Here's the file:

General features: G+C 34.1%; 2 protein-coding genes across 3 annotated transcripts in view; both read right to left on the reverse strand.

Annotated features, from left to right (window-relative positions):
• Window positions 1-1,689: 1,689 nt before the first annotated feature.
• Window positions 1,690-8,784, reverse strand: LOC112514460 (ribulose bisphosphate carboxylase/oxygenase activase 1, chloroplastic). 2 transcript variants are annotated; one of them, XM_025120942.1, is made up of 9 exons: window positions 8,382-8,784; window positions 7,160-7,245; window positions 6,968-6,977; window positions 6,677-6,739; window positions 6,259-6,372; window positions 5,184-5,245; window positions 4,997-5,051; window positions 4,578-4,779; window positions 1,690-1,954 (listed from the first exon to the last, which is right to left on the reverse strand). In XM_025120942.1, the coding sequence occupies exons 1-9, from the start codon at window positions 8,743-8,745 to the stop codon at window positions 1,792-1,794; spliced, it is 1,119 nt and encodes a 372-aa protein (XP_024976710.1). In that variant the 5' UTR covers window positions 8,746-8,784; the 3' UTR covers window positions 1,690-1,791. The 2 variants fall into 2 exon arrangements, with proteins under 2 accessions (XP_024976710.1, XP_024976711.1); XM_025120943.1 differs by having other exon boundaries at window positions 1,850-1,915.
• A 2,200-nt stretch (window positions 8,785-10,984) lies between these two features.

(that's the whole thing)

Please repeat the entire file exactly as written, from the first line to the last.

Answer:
General features: G+C 34.1%; 2 protein-coding genes across 3 annotated transcripts in view; both read right to left on the reverse strand.

Annotated features, from left to right (window-relative positions):
• Window positions 1-1,689: 1,689 nt before the first annotated feature.
• Window positions 1,690-8,784, reverse strand: LOC112514460 (ribulose bisphosphate carboxylase/oxygenase activase 1, chloroplastic). 2 transcript variants are annotated; one of them, XM_025120942.1, is made up of 9 exons: window positions 8,382-8,784; window positions 7,160-7,245; window positions 6,968-6,977; window positions 6,677-6,739; window positions 6,259-6,372; window positions 5,184-5,245; window positions 4,997-5,051; window positions 4,578-4,779; window positions 1,690-1,954 (listed from the first exon to the last, which is right to left on the reverse strand). In XM_025120942.1, the coding sequence occupies exons 1-9, from the start codon at window positions 8,743-8,745 to the stop codon at window positions 1,792-1,794; spliced, it is 1,119 nt and encodes a 372-aa protein (XP_024976710.1). In that variant the 5' UTR covers window positions 8,746-8,784; the 3' UTR covers window positions 1,690-1,791. The 2 variants fall into 2 exon arrangements, with proteins under 2 accessions (XP_024976710.1, XP_024976711.1); XM_025120943.1 differs by having other exon boundaries at window positions 1,850-1,915.
• A 2,200-nt stretch (window positions 8,785-10,984) lies between these two features.